Your AOUA donations at work!

Your AOUA donations fund grants for students on exchange at a US partner institution. One award to the value of US$1500 is available per institution, with up to 15 awards being made in any one year. Based on academic achievement and personal qualities, selection is made by a panel of university staff which includes the Manager of the Exchange Programme and the Head of Alumni Relations. To be considered for a student exchange programme, students must have completed at least one semester of fulltime study at Otago before applying, with a minimum B average grade. Exchange Programme students undertake study at an international partner institution and credit the work they complete back to their Otago degree. The University has Exchange Agreements with 90 institutions around the world, and currently has agreements with the following universities in the USA: Boston College, Duke University’s Fuqua School of Business, University of California (all Colleges in the system), University of Hawaii at Manoa, University of Minnesota – Carlson School of Management, University of North Carolina – Kenan Flagler School of Business, University of North Carolina – MBA programme, University of North Carolina at Chapel Hill, University of Oregon, University of Richmond, University of Texas at Austin, University of Texas at Austin McComb’s School of Business, University of Virginia. As the following reports and photos from US exchange students show, your donations are making a huge difference for Otago students. We’d love to hear from alumni who are interested in reaching out to Otago US Exchange students attending Colleges near them – contact an AOUA Board member to discuss your interest.

  • Harry O’Connell

    Harry O’Connell

    Leaving for America I was excited, I was excited to travel and experience a new...

    Leaving for America I was excited, I was excited to travel and experience a new culture/ way of student life and am very grateful for the experience AUOA has given me. My adventure started with a group of friends much like myself road tripping up the west coast of America together. We experienced the likes of Las Vegas, The Grand Canyon, Yosemite National Park, San Francisco, and Seattle before we parted ways for our own chosen exchanges.
    Once I arrived in Minnesota I knew this experience would be special. When I arrived, it was warm compared to what most people had told me about the place, but I had prepared for the cold and was ready to start my adventure. My first day was daunting, I felt like the new kid at school and was eager to get involved. The University itself had set up a buddy program for exchange students and I couldn't have got a better buddy.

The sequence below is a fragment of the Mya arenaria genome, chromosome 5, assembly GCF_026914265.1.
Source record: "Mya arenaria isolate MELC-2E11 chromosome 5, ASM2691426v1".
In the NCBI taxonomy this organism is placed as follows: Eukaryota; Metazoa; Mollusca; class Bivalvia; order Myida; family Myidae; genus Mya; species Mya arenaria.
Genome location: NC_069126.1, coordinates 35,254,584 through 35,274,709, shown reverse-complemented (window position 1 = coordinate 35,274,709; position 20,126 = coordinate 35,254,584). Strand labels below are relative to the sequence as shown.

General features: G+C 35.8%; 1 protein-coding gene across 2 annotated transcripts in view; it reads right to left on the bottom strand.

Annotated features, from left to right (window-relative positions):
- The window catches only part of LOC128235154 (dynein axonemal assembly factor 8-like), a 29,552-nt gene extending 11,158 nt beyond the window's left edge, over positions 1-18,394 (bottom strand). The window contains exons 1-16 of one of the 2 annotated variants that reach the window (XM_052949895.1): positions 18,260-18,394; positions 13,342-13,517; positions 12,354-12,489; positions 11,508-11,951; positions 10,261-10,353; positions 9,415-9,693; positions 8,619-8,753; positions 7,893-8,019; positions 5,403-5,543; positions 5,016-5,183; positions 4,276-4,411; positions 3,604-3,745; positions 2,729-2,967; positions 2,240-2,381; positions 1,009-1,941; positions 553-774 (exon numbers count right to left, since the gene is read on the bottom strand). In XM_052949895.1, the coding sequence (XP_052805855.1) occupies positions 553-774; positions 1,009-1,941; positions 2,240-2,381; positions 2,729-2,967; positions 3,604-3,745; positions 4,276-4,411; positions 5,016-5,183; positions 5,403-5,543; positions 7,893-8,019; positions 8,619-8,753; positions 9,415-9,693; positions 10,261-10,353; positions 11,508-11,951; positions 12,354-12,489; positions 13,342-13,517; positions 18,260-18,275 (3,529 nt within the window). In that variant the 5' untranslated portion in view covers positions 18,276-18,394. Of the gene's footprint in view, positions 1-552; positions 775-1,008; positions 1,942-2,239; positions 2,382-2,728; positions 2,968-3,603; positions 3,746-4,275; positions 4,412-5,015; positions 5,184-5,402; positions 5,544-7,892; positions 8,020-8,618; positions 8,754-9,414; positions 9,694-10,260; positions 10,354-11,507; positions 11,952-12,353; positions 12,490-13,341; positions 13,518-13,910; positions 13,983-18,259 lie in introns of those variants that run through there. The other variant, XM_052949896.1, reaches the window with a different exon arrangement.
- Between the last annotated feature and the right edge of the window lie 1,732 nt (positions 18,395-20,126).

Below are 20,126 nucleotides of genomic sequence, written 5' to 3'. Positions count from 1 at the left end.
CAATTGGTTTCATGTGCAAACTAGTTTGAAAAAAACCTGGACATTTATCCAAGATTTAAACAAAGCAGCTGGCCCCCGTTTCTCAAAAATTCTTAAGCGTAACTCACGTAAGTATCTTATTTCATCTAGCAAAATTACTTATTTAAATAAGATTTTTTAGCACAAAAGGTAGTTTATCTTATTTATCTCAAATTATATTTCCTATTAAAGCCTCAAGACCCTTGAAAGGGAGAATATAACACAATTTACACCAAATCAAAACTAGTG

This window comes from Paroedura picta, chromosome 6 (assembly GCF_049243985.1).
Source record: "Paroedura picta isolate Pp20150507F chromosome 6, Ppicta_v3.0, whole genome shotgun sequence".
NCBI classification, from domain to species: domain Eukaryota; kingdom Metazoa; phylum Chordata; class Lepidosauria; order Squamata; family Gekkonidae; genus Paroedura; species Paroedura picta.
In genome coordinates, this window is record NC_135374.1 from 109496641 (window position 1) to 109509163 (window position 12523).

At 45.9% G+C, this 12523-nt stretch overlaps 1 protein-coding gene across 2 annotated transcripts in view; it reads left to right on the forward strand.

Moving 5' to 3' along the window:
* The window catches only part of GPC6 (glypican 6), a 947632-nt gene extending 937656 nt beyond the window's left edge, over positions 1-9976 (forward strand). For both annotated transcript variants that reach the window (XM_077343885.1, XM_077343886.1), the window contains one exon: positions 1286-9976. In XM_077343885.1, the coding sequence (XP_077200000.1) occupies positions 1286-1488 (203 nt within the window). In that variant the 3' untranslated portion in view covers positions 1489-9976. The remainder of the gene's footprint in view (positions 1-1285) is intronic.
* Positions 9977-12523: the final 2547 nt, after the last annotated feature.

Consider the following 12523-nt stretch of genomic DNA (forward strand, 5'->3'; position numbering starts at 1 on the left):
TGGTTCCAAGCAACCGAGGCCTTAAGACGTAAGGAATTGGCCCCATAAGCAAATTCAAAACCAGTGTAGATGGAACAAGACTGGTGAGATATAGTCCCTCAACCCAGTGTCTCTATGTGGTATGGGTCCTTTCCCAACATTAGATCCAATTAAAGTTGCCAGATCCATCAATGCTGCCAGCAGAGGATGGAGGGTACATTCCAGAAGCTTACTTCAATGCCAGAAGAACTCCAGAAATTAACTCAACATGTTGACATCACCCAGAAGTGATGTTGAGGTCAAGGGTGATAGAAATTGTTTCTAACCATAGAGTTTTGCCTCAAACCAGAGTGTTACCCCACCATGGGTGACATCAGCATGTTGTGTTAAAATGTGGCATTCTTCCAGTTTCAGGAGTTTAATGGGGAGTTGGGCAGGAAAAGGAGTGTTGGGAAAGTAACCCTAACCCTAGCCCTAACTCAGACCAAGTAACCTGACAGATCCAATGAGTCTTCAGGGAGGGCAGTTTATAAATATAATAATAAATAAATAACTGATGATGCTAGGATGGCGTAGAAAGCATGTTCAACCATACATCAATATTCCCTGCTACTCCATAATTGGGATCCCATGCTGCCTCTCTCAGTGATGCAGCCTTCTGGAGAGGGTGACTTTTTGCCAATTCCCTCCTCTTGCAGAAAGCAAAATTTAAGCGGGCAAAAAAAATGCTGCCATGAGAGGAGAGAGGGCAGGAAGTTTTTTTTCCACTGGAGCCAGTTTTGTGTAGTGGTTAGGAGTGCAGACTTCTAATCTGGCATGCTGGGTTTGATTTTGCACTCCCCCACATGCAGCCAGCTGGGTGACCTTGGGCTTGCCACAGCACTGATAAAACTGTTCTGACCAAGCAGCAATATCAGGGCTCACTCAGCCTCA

My buddy was called Lydia Hanna and through her I met my closest friends. With this opportunity I was able to join a Fraternity called Sigma Pi. Normally this is unusual for exchange student to join a fraternity for a semester however, with a bit of kiwi charm and that "kid from the other side of the world who everyone thinks is from England or Australia' attitude I was welcomed into the fraternity. It was there that I gained the experience of a life time.
    The opportunity this scholarship provided was a first-hand insight to be an American college student in a fraternity. After a week of being there my eyes were open to the reality of what it was like to be a college student. A fraternity is a business in every sense and it helped me develop more and see that everything is not as it is. Within the fraternity there was an executive board. They controlled the day to day of the fraternity and the direction in which it would be going for the future with recruitment, grades, education, volunteer work for the community and charitable collection. I was placed on the social committee. Here I had to work and help the other members set up social events and help plan them, ensuring that they were safe and suitable. It was a shock working with people my own age from the other side of the world and just how they would go about things. It enabled me to listen and work with them while seeing a completely different culture while gaining a greater understanding of potential conflicts in personality in working life.
    The University Classes were different compared to those of Otago. Classes were more internally based and consisted of tests or assignments every week or two. The experience was invaluable, helping me develop a better work ethic. Most of my classes had lots of group work and I got another first-hand experience with two completely different student cultures working with each other.
    The social aspects also provided made my time in Minnesota and helped me even more. I made my closest friends in my fraternity who I keep in touch with today. Once I joined I automatically got 80 new brothers from all around America and the world, an experience I would not receive anywhere else. In a way it was its own small-scale network and I was able to be a part of it. Some of my friends were from Minnesota, Wisconsin, Chicago, St. Louis, South Africa, France and Russia.

    Once again, I got to experience the mix of cultures and interact with my own peers. However, I didn't spend all my time in Minnesota, I also went down to Austin Texas to visit a friend of mine and we went to ACL for the weekend. Austin was amazing, and it was an experience to see literally the other end of the country and experience some warm weather. I also visited Washington DC and New York near the end of my semester which were both and amazing experience.